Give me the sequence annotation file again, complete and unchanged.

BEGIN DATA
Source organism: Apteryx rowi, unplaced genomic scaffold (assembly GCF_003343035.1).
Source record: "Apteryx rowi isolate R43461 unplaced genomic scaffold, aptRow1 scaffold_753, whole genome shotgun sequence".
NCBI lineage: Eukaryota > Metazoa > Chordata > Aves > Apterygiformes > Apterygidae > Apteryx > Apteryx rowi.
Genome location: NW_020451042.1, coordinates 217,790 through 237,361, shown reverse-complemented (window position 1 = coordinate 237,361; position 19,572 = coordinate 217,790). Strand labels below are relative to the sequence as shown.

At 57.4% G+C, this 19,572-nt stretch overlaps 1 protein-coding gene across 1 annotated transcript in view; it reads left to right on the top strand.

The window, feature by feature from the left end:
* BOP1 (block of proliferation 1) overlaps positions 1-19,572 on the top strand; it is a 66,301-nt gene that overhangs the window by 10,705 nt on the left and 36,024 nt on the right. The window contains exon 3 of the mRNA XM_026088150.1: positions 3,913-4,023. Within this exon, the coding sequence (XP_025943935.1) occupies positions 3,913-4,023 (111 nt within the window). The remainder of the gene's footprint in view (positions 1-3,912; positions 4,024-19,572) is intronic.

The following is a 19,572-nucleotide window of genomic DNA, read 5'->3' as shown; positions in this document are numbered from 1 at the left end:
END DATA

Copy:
Source organism: Apteryx rowi, unplaced genomic scaffold (assembly GCF_003343035.1).
Source record: "Apteryx rowi isolate R43461 unplaced genomic scaffold, aptRow1 scaffold_753, whole genome shotgun sequence".
NCBI lineage: Eukaryota > Metazoa > Chordata > Aves > Apterygiformes > Apterygidae > Apteryx > Apteryx rowi.
Genome location: NW_020451042.1, coordinates 217,790 through 237,361, shown reverse-complemented (window position 1 = coordinate 237,361; position 19,572 = coordinate 217,790). Strand labels below are relative to the sequence as shown.

At 57.4% G+C, this 19,572-nt stretch overlaps 1 protein-coding gene across 1 annotated transcript in view; it reads left to right on the top strand.

The window, feature by feature from the left end:
* BOP1 (block of proliferation 1) overlaps positions 1-19,572 on the top strand; it is a 66,301-nt gene that overhangs the window by 10,705 nt on the left and 36,024 nt on the right. The window contains exon 3 of the mRNA XM_026088150.1: positions 3,913-4,023. Within this exon, the coding sequence (XP_025943935.1) occupies positions 3,913-4,023 (111 nt within the window). The remainder of the gene's footprint in view (positions 1-3,912; positions 4,024-19,572) is intronic.

The following is a 19,572-nucleotide window of genomic DNA, read 5'->3' as shown; positions in this document are numbered from 1 at the left end: